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J.M.W.TURNER and the Music of his Time
Johann Christian BACH (1735-1782) Sinfonia in B flat
Failoni Orchestra/Hanspeter Gram from Naxos 8.553367.
Joseph HAYDN (1732-1809)

Symphony No.104 Movement II
Capella Istropolitana/Wordsworth from Naxos 8.550287
String Quartet Op.74 no.3 (The Rider)
Kodaly Quartet from Naxos 8.550396.
John FIELD (1786-1826) Nocturnes 1 in E flat, 2 in C minor and 5 in B flat
Benjamin Frith, piano from Naxos 8.550761;
Carl Maria von WEBER (1786-1826) Clarinet Concerto No.1 Movement III
Ernst Ottensamer/Slovak State Philharmonic/Johannes Wildner from Naxos 8.550378;
Nicolo PAGANINI (1782-1840) Centone di Sonate for Violin and guitar No.1
Moshe Hammer, violin and Norbert Kraft, guitar from Naxos 8.5531411;
Felix MENDELSSOHN (1809-1847) Overture ‘The Hebrides
Slovak PO/Oliver Dohnanyi from Naxos 8.554433;
Hector BERLIOZ (1803-1869) Harold in Italy Movement III
Rivka Golani, viola with San Diego SO/Yoav Talmi
Frederic CHOPIN (1801-1849) Trois Nouvelles Etudes Op. Posth.
Idit Biret, piano from Naxos 8.554527
NAXOS 8.558116 [74.02]

This is another in Naxos’s ongoing ‘Music and Art’ compilation series. In these discs several works by contemporaries of the chosen artist are set out chronologically. An important facet of the exercise is that the accompanying booklet should have essays on the artist, his life and his work. These also address the music and should contain good, if obviously small reproductions of the artist’s most significant pictures. The music comes from previous Naxos releases and thus more effort can be put into the general presentation than usual. This makes an attractive and inexpensive introduction to Art and Music and is an excellent idea both for home, or as a present or for use in schools and college libraries. This is the plan followed here.

Turner was well ahead of his time; ‘avant-garde’ we might call him. When you look at his pictures you see an impressionist wash of colour especially the one which is reproduced here: ‘The Fighting Temeraire’. On viewing his work, for me at least, if I hear music at all, I hear Debussy, not J.C. Bach. Thinking of a British composer, I hear Frank Bridge, not John Field. Yet that is the point. Music normally lags behind the visual arts and that point is well made. How much more ‘modern’ Turner was than his musical contemporaries. Only Berlioz stands shoulder to shoulder with him. The Serenade from ‘Harold In Italy’ well illustrates the painting on page 13 of ‘Child Harold’s Pilgrimage’.

When, last year I reviewed the Rubens volume ‘Music of his time’ (Naxos 8.558067) there was little disparity between the art and the music. It is sobering to realize how much the two art forms were beginning to move apart in Turner’s time. This situation continued until the Picasso/Stravinsky period.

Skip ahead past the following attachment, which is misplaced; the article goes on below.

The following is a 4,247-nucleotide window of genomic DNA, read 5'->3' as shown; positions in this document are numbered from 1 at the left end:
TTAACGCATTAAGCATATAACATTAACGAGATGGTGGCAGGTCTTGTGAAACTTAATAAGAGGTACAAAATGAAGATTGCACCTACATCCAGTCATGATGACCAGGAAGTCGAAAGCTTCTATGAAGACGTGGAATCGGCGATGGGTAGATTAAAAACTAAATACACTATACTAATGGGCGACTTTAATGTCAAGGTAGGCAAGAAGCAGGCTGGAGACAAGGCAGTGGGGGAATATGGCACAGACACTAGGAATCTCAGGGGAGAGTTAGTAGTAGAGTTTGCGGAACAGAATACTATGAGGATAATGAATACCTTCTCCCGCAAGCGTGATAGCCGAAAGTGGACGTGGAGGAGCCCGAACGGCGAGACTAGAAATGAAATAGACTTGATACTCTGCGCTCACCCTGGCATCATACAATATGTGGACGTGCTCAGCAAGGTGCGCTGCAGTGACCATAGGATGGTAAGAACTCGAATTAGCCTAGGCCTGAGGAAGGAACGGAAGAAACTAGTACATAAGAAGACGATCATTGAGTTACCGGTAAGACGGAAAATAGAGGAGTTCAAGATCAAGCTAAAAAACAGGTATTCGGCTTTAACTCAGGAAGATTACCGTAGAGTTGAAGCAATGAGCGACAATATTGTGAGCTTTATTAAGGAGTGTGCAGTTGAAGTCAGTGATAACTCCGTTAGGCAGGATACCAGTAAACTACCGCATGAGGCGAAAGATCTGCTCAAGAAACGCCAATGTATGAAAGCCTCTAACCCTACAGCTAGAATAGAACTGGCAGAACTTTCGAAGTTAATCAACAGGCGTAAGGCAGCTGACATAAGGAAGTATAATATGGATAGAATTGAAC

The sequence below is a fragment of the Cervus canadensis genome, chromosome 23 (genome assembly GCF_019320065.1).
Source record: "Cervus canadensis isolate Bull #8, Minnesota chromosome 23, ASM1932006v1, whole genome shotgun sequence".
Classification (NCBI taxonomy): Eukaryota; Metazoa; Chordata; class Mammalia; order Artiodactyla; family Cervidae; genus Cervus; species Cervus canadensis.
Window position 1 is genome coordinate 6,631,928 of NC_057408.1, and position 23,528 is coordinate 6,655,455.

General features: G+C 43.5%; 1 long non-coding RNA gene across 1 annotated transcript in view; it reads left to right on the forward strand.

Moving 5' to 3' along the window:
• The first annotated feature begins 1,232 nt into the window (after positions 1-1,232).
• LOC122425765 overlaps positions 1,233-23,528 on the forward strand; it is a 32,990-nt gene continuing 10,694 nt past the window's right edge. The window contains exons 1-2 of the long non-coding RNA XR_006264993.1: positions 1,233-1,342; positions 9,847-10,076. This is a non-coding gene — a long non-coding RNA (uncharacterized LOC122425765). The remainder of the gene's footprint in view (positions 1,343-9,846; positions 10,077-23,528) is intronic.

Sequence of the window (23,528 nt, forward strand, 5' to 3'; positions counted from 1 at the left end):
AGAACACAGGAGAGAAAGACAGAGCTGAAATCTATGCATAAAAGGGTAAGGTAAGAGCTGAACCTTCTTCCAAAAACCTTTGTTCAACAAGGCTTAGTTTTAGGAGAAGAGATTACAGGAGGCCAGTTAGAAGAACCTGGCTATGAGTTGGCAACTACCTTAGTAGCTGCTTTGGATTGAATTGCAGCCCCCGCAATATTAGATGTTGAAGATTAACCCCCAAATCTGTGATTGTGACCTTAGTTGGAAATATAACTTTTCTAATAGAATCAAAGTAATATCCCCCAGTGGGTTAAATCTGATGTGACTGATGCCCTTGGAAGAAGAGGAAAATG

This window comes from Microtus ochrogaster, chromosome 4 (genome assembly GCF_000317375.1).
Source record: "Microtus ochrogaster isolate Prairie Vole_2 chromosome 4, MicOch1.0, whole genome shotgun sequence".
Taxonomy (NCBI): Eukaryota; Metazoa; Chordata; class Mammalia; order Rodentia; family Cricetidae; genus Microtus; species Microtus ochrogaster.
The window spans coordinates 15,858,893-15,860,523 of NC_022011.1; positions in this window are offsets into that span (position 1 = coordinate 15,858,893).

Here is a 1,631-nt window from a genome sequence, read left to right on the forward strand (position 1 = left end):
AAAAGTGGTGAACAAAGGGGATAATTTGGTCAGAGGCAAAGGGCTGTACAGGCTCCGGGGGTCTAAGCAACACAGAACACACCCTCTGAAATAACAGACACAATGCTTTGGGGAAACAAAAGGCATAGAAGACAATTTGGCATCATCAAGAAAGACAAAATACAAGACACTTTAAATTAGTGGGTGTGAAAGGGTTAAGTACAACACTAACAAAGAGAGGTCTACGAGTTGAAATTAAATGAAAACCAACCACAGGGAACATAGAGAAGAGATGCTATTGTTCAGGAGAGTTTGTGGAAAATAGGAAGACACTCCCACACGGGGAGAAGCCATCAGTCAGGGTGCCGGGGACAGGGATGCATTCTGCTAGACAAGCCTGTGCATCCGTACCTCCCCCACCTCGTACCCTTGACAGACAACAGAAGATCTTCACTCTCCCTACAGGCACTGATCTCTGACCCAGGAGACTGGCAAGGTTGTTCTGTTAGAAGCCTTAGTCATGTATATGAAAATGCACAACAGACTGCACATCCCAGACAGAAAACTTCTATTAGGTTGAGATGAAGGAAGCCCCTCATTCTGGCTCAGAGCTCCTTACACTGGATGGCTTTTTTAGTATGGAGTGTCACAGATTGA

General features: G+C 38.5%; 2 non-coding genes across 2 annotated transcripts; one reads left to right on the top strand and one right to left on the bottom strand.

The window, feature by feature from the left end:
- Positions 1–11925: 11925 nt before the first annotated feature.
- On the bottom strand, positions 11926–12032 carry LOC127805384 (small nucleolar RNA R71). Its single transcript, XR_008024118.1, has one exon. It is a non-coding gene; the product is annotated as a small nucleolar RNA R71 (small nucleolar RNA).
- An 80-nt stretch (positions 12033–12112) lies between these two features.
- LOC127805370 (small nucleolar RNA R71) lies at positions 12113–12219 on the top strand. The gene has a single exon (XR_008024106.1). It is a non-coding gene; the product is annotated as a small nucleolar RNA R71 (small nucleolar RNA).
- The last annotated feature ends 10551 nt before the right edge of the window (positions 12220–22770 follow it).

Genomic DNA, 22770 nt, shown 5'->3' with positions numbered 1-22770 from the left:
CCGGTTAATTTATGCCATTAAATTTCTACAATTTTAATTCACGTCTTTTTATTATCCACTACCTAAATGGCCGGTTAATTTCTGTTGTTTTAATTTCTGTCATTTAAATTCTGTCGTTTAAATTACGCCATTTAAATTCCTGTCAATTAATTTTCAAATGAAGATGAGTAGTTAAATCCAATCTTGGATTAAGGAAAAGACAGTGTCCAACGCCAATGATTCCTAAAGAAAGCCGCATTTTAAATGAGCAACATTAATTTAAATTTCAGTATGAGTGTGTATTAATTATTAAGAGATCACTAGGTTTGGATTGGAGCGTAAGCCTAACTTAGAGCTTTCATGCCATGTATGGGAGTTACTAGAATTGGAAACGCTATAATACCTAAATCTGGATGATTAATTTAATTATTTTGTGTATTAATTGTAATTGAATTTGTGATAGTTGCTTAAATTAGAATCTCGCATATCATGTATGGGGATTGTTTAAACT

There is, perhaps unexpectedly, a musical connection with Turner and his family. Although a somewhat curmudgeonly old bachelor he had two children by Sarah Danby after her husband John Danby had died. Danby had been a friend of Turner’s and was a composer of light music and motets. He was also organist at the Chapel in the Spanish Embassy. Not only that but Turner, according to the excellent booklet essay by Hugh Griffiths, would "tootle quietly on his flute to himself while he waited for the paint to dry". In Turner’s sketchbooks can also be found tiny extracts of music which he might possibly have played. To emphasize his musical interests, on page 7 of the booklet, Naxos have reproduced Turner’s 1835 picture ‘The Music Party – East Cowes Castle’ - a real wash of colour and light.

It is interesting to realize that when, in 1775, Turner was born in Covent Garden, J.C. Bach was producing his weekday concerts with much success. As Turner reached puberty Haydn was in London having his symphonies performed. By the time we come to Turner’s great picture of 1843, ‘San Benedetto’, a view of Fusina, (page 18) Chopin was shortly to make his last and ill-fated visit to London. It was a particularly good idea to add to the disc Chopin’s last three Studies - an addenda to his two more famous sets.

Also illustrated is Turner’s extraordinary ‘Snowstorm at sea’ (page 15) finished in 1842. Listen to Mendelssohn’s Storm in the ‘Hebrides’ whilst contemplating it.

It is pointless to discuss comparative versions of these extracts as obviously they are subsidiary to the overall point of this series. We are not concerned with the performances but with the music and the composers in their context. In fact none of these performances are at all a problem, and some (the Paganini and the Field) are especially good.

The booklet also contains a fascinating chronology or time-chart. This has Turner and his life-events down one column and important contemporary events down another from 1769 until his death in 1851.

Gary Higginson

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